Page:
UBIFer Spotlight | Blake Fitzgerald
If you’ve ever been to an Orlando Magic game at the Amway Center, you might recognize Blake Fitzgerald from the uBreakiFix commercial played on the jumbotron, but at the home office Blake is most often tucked away in the classroom training a new set of store technicians.
How long have you worked at UBIF and how did you find it: I’ve worked here for nearly a year (Beginning of June 2015). I found the listing on Indeed and it sounded right up my alley. I’ve worked in mobile for the better part of a decade for both Samsung and Sprint.
Describe a typical day for you: I get to start every day with those of us newest to the company. As a trainer, I get to hone in on the crucial fundamentals and company core values while keeping the new franchisees encouraged and engaged. We generally start with a discussion about the previous day’s activities. The schedule for the portion I’m training them on is two 6 day weeks, so 12 days of curriculum. Depending on the day, we may dive right into repair demonstrations like soldering or we may have class discussions about the uBreakiFix standards or portal features. Every training day includes hands on practice. We don’t just teach how to repair one specific device, but focus on repair theory and really try to get an understanding of the principles needed to be successful in the field. These activities include diagnostic standards, component theory, soldering, liquid damage treatments, customer service and much more.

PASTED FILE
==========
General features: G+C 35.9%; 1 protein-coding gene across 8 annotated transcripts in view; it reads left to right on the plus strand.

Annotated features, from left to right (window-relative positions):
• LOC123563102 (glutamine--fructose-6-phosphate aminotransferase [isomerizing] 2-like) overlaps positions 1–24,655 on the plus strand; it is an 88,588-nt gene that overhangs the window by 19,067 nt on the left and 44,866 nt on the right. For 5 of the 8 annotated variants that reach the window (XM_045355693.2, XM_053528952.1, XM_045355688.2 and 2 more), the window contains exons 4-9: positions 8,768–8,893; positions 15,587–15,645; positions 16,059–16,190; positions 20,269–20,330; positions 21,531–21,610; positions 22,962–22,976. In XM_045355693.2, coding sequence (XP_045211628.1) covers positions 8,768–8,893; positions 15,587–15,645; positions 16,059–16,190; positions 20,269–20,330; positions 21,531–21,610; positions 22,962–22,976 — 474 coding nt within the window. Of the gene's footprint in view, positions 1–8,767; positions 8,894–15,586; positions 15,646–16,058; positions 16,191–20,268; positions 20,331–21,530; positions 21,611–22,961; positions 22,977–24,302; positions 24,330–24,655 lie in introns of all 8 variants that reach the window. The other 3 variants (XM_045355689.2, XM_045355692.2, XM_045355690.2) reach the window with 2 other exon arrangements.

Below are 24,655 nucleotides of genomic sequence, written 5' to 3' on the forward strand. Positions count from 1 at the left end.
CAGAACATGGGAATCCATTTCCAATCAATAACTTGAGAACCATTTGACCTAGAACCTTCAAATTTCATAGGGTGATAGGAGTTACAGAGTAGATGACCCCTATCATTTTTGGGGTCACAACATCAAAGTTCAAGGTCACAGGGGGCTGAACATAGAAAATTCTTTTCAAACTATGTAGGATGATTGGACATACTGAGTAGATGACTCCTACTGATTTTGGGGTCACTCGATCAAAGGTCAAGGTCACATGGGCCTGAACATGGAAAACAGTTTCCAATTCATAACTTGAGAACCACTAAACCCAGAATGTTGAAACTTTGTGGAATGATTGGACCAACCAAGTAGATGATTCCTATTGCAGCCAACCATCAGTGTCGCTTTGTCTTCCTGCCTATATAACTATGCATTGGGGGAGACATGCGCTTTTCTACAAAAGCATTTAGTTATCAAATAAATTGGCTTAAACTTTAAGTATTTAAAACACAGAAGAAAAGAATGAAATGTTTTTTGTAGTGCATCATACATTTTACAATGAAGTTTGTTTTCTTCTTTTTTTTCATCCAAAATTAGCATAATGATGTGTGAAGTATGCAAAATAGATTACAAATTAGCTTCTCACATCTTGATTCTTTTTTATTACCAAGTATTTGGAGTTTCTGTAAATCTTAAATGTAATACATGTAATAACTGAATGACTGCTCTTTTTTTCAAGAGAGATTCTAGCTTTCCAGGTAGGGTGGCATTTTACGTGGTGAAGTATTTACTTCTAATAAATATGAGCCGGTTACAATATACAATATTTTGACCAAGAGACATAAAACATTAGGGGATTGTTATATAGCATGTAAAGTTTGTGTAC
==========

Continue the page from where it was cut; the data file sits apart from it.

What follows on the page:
I put the customer first in every scenario- after all we are here to serve the users of tech and not just repairing the tech itself.
What is a challenge of your position: The biggest challenge I face is keeping the class equally engaged. Inevitably, some are better equipped than others when arriving for the first day of training. Some people have even had the opportunity to work on devices previously which can lead to a competitive outlook among the class; one student finishes an hour before another and then the second one can feel inadequate. Furthermore, when a new tech becomes frustrated with a particular device/repair it can be challenging to keep morale high. But I enjoy being encouraging and instilling the can-do mentality. We work together to get through it and then share our best practices. Giving everyone the time to be successful is important to the learning process.
What do you find most rewarding about your position: I have one of the most rewarding jobs at UBIF. I get to watch the nerves subside and see the transformation from day one to the end of the second week when they have a new confidence. At this point, the learning is far from over.They don’t leave knowing everything about every repair, but they are prepared with the right tools and resources to properly get through whatever challenge they face- and having that start with training is extremely rewarding. I am rewarded every time another one of my trainees opens their store around the country and are upholding the core values that they learned in training. I am grateful to have the opportunity to transform a timid, nervous novice into someone who has the basic principles down and feels confident that they can leave here with the resources to be successful.
What would you consider your repair specialty: My “repair speciality” is not a repair but with the customer. I put the customer first in every scenario- after all we are here to serve the users of tech and not just repairing the tech itself. I believe that all that we do should have the customer experience at the heart of it. My specialty is a very high standard for that experience.